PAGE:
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Vignette

Why did I decide to try group therapy? How did it help? The following vignettes are a fictional compilation of individual’s experience and are representative of the type of issues and challenges worked with by those who have taken part in long term groups. They illustrate that when we feel troubled, it is often because personal patterns or events interfere with what we are trying to do.

 Jane – age 28 in the second year of study for a PhD

I was finding studying for a PhD really challenging and I just hadn’t anticipated how lonely it could feel at times. After the initial excitement of choosing and researching my subject, settling into a new area and meeting new people, I began to feel overloaded and struggled with the ongoing research. The harder I tried, the less motivated I became and I began to lose confidence, not just in my work but also in my relationships. It became difficult to find a balance between work and social activity and I began to think about my work constantly, becoming more and more anxious and unable to relax.

The group helped me to get things into perspective. I learned that others can feel the same and I began to feel more confident as I learned more about myself. I stopped comparing myself with others all the time and I now feel freer to express my opinion, worrying less about what others are thinking of me.

Cesar –age 24 in the second year of study for a PhD

As an overseas student I was finding living and working in a new country very difficult. I had thought very carefully about my postgraduate study and it had been a positive choice to study abroad. However, I was surprised at how challenging it felt and I was finding it difficult to settle. I went to the GP as I was feeling tired and run down and it was he who suggested that I might talk to a counsellor. At first I was quite reluctant as I didn’t know anyone who had been for counselling and I thought I should be able to work this out on my own. I had two ‘one to one’ sessions with a counsellor and I was able to make more sense of how I was feeling. Coming abroad to study had triggered some early insecurity for me. My family life had always been challenging but it was not until I left home that I could understand more about how difficult it had been. My counsellor suggested that working more long term in a group might be helpful.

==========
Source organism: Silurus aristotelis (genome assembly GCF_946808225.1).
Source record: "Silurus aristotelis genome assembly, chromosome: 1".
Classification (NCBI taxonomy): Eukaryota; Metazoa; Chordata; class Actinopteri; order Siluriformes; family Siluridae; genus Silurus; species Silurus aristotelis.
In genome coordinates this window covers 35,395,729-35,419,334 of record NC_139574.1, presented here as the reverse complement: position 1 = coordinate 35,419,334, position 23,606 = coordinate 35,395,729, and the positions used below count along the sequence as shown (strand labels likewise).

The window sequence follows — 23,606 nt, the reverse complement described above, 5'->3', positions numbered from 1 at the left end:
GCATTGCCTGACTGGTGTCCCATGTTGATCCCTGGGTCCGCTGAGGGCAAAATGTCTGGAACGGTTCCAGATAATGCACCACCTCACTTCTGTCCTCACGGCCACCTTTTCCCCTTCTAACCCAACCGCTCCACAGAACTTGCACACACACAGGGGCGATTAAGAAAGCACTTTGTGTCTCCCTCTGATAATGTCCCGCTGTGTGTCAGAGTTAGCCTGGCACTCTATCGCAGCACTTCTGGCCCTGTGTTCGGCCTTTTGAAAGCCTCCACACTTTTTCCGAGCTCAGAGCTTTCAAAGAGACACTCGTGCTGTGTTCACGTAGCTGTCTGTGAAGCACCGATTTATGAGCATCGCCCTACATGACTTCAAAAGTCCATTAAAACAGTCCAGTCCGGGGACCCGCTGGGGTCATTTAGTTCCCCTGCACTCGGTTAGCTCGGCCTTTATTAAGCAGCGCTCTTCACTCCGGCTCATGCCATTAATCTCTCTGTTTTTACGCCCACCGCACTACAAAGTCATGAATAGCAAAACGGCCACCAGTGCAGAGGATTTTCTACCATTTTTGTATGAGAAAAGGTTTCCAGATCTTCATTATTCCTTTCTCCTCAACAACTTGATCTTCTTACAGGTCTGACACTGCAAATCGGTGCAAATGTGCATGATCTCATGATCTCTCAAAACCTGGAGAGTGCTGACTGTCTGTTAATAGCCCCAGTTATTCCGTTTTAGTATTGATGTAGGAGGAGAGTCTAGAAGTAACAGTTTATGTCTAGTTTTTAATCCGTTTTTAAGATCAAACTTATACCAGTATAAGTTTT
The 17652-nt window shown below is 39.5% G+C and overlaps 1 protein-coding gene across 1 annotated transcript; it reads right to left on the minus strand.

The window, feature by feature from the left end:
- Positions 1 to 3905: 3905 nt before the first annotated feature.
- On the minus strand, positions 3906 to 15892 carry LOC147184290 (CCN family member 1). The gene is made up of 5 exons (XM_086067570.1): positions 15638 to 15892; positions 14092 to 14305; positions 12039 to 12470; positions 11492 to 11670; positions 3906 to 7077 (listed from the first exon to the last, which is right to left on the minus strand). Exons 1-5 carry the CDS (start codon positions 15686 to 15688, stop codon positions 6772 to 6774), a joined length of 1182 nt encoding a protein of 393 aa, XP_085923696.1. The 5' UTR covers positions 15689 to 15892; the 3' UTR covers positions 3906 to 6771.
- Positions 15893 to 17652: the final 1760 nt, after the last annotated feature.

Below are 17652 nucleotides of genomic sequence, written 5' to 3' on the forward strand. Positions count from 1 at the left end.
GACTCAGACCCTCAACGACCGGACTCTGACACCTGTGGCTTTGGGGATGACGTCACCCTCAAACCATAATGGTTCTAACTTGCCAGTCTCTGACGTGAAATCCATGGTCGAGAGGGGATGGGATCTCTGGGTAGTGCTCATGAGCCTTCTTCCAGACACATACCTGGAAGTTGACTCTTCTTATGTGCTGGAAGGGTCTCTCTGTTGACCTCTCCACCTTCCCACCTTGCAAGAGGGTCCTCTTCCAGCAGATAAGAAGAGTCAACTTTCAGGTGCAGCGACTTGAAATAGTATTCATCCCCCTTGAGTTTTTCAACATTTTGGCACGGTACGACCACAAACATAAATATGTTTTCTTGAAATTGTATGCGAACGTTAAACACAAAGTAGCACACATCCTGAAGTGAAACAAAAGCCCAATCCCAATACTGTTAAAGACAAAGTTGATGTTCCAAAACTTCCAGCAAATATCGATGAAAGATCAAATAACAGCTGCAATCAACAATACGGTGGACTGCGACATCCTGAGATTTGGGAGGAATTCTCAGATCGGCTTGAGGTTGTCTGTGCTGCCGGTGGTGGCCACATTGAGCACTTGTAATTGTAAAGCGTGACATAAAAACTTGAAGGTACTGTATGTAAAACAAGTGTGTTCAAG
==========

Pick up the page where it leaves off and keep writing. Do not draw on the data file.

The group helped me to feel much more positive about myself. Sometimes it was a painful experience, in that the group sometimes ‘replicated’ family life. As I settled into the group and felt able to express my true thoughts and feelings, there were times when I felt misunderstood and this made me angry. However, it was helpful to look at my experience in the supportive setting of the group. I was surprised at how others in the group seemed to really care about me and I certainly found myself genuinely interested and concerned about others in the group. My circumstances haven’t changed but I now feel much more able to manage them and because of this feel happier and more settled.

Katie - age 25 in the third year of study MB ChB (Bachelor of Medicine and Surgery)